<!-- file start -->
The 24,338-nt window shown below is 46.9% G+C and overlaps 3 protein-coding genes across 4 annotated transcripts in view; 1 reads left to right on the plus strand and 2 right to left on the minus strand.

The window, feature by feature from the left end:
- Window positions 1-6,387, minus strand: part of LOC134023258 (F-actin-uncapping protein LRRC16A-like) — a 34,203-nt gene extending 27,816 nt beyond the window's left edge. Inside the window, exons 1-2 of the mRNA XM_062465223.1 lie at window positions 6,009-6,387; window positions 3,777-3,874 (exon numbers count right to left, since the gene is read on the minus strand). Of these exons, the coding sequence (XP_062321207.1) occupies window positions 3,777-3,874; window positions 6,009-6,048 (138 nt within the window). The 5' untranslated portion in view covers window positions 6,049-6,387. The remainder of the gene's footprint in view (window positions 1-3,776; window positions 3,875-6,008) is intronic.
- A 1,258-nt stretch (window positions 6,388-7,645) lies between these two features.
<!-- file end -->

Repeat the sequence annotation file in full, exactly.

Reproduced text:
The 24,338-nt window shown below is 46.9% G+C and overlaps 3 protein-coding genes across 4 annotated transcripts in view; 1 reads left to right on the plus strand and 2 right to left on the minus strand.

The window, feature by feature from the left end:
- Window positions 1-6,387, minus strand: part of LOC134023258 (F-actin-uncapping protein LRRC16A-like) — a 34,203-nt gene extending 27,816 nt beyond the window's left edge. Inside the window, exons 1-2 of the mRNA XM_062465223.1 lie at window positions 6,009-6,387; window positions 3,777-3,874 (exon numbers count right to left, since the gene is read on the minus strand). Of these exons, the coding sequence (XP_062321207.1) occupies window positions 3,777-3,874; window positions 6,009-6,048 (138 nt within the window). The 5' untranslated portion in view covers window positions 6,049-6,387. The remainder of the gene's footprint in view (window positions 1-3,776; window positions 3,875-6,008) is intronic.
- A 1,258-nt stretch (window positions 6,388-7,645) lies between these two features.